I Can’t Remember Names – Do I Have Alzheimer’s?
With the medical community's increasing understanding of the brain, it is now believed to be normal for aging to be accompanied by: mild memory loss concerning recent events; mild difficulty recalling names; misplacing objects; and slowed thinking (taking longer to find the answers to questions).
Dementia is Not Normal Aging
When memory loss progresses over time, and interferes with normal life, it goes beyond what would be expected as a part of normal aging. At this point, it may be evidence of a progressive memory loss disorder, or a "dementia."
There are different types of dementias, with different causes.
For these "classic" dementias, there are no known cures.
Beware of the Dementia Look-Alikes
Because of the lack of known cures for dementias, people often think that there is nothing to be done about memory loss. That can be dangerous thinking.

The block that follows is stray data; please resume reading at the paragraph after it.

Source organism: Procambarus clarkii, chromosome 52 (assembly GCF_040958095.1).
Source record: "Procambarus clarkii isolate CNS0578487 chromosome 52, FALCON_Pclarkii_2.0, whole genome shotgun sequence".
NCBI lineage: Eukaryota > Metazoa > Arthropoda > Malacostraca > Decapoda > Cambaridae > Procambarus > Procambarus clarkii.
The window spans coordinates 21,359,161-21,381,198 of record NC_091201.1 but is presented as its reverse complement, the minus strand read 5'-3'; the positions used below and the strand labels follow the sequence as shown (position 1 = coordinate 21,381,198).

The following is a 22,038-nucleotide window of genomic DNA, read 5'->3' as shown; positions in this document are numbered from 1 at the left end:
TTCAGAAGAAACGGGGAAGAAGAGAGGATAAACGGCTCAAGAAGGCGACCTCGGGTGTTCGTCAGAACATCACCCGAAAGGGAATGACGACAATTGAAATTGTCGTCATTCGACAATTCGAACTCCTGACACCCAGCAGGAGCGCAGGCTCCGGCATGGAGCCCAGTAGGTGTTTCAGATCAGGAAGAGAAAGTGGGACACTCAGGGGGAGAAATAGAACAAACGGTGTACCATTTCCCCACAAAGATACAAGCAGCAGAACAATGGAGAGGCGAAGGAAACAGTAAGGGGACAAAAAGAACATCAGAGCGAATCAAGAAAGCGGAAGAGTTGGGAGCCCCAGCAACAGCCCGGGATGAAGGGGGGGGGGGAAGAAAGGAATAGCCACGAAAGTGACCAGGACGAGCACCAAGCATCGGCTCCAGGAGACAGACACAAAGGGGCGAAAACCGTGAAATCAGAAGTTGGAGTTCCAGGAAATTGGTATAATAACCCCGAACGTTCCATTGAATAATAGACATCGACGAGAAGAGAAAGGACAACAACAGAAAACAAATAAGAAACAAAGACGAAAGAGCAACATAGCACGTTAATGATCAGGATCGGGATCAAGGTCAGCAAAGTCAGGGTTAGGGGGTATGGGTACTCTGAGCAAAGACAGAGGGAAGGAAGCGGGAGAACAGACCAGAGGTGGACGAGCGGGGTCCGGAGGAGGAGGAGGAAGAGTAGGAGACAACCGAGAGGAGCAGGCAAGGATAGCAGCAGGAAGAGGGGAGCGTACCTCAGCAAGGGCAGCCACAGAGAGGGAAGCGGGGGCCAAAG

Having memory loss that is beyond normal aging doesn't mean that a person is suffering from a dementia. There are many other conditions that can cause memory loss, including thyroid disease, Parkinson's, and even vitamin deficiencies. When memory loss develops rapidly (commonly called "Delirium"), it is usually caused by medication effect, or an infection or other medical condition. In many cases, if such a condition is caught early and treated, the memory loss can be reversed or at least halted.
Diagnosing the Cause
How can you tell the difference between a dementia and a different cause of memory loss? It's often very difficult. Don’t try to diagnose this yourself. When you see memory loss that interferes with normal life:
The question: "I Can't Remember Names - Do I Have Alzheimer’s?"
We recommend that you answer this way: "Not necessarily — and I’m going to see my family doctor right away to check it out."